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Major League Baseball plan to restart season saves big-spending teams $100M each: report

The Associated Press analyzed salaries for the 899 players on big-league rosters and injured lists at the time spring training stopped.
In this April 24, 2013, file photo,  Indians second baseman Jason Kipnis stands on the Major League Baseball logo that serves as the on deck circle during the first inning of a baseball game between the White Sox and Indians in Chicago.
In this April 24, 2013, file photo, Indians second baseman Jason Kipnis stands on the Major League Baseball logo that serves as the on deck circle during the first inning of a baseball game between the White Sox and Indians in Chicago. [ CHARLES REX ARBOGAST | AP ]
Published Jun. 6, 2020

NEW YORK — The Yankees, Astros and Dodgers would each save more than $100 million on player salaries as part of management’s proposal to start the coronavirus-delayed season than they would under the union’s plan, according to an analysis by The Associated Press.

Top stars accustomed to eye-popping salaries that set them apart from mere All-Stars would experience by far the steepest cuts. Set to earn $36 million each, Angels outfielder Mike Trout and Yankees pitcher Gerrit Cole would get $25.3 million under the union’s plan and a base of $5.6 million under the teams’ proposal, with the chance to get back to about $8 million if the postseason is played. A rookie at the minimum would get $396,537 from the union plan and $256,706 from the MLB proposal, not much more than the $222,222 per game Trout and Cole originally were slated to earn.

The Yankees project to pay $155 million to players under the union’s plan, according to The Associated Press analysis based on frozen March 28 rosters, and spend $48 million on salary under management’s proposal. The Astros drop from $149 million to $46 million and the Dodgers from $147 million to $46 million.

Lower-spending teams save, too, but not nearly as much because their starting points are lower. The Marlins are at $33 million under the union’s plan and $16 million under MLB’s. The Pirates’ salaries would drop from $36 million to $17 million and the Orioles’ from $43 million to $18 million.

Players agreed March 26 to accept prorated shares of their salaries during a shortened season, part of a deal that guaranteed $170 million in advances and service time even if the season is scrapped. More than 100 players gathered for a digital meeting Thursday and reaffirmed their stance against additional cuts.

A player with a $20 million salary, such as Cardinals All-Star catcher Yadier Molina, would be guaranteed just below $4 million under the MLB plan and about $14.1 million under the union plan. Rays pitcher Charlie Morton’s $15 million salary would be cut to a $3.2 million base under the MLB plan and $10.6 million under the union proposal.

Phillies catcher J.T. Realmuto’s $10 million salary would drop to a $2.4 million base as part of the MLB proposal and to $7 million under the union plan.

Brewers pitcher Brett Anderson would fall from $5 million to $1.4 million in MLB’s plan and to $3.5 million in the union’s formula.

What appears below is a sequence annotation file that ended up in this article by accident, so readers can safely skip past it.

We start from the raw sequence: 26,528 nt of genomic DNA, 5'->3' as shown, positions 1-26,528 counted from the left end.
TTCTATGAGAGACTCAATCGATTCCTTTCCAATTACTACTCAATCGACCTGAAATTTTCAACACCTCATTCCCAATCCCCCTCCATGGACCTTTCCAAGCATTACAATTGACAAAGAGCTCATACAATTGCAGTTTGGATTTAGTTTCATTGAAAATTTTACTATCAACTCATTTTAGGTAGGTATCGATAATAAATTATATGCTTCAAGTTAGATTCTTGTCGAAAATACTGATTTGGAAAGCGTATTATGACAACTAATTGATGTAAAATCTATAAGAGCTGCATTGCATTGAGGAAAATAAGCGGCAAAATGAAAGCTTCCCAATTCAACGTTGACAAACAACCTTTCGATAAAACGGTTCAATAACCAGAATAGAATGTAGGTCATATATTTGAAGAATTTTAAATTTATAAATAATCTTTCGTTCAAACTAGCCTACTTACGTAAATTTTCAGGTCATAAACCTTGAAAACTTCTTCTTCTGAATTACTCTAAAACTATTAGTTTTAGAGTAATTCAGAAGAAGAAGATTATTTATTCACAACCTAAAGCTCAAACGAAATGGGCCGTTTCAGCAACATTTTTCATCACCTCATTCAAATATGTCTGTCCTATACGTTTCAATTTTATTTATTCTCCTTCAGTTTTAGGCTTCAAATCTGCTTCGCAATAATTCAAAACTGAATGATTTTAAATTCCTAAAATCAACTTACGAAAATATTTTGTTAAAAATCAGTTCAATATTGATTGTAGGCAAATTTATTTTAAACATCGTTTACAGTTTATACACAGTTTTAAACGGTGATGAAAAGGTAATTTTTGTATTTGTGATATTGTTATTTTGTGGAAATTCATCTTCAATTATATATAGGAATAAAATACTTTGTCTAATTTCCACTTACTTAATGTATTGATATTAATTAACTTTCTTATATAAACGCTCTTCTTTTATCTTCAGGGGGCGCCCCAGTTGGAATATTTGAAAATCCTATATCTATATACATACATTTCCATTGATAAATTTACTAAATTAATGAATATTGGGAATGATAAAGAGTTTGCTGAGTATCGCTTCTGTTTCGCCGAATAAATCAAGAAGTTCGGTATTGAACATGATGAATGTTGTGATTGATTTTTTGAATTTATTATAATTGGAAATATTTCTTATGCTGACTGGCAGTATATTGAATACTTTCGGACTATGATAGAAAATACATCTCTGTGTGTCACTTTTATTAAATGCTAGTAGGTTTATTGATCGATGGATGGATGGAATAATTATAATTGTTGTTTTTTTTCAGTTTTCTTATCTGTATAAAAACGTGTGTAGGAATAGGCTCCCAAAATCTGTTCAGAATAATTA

“Interesting strategy of making the best most marketable players potentially look like the bad guys,” Anderson posted on Twitter after MLB made its proposal.

Salaries for the 899 players on big-league rosters and injured lists at the time spring training stopped total about $2.7 billion under the union’s plan and approximately $950 million in management’s proposal. The sides estimate salaries for all 40-man roster players would add to $2.8 billion in the union’s plan and $1.2 billion in management’s proposal, not including a $200 million postseason bonus pool MLB proposed.

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MLB and the union have been making plans to start the season next month in ballparks without fans, and teams say they will suffer huge losses. In response to the union’s stance, MLB is considering proposing a much shorter schedule, perhaps 50 games or fewer.

The pandemic-induced stoppage has wrecked baseball’s finances. MLB says that by playing in empty ballparks, teams would combine to lose $640,000 for each additional regular-season game played.

Teams also say they fear extending play deep into the fall, as the union proposes, because that would risk a second wave of the coronavirus that would prevent the postseason from being played.

Both sides have said they hope to start the season around the beginning of July, and talks may intensify next week. Some on the players’ side fear teams may attempt to implement a relatively short schedule, which could provoke the threat of a grievance and to play while seeking money damages.

The Associated Press study looked solely at 2020 salaries and did not include prorated shares of signing bonuses, which are guaranteed when a contract is signed and approved by the commissioner’s office.

MLB offered a six-tier sliding scale of pay cuts starting at 10 percent and rising to 90 percent for the amounts of salaries above $10 million, followed by prorating based on an 82-game season. Players proposed prorating for a 114-game regular season schedule stretching through October.

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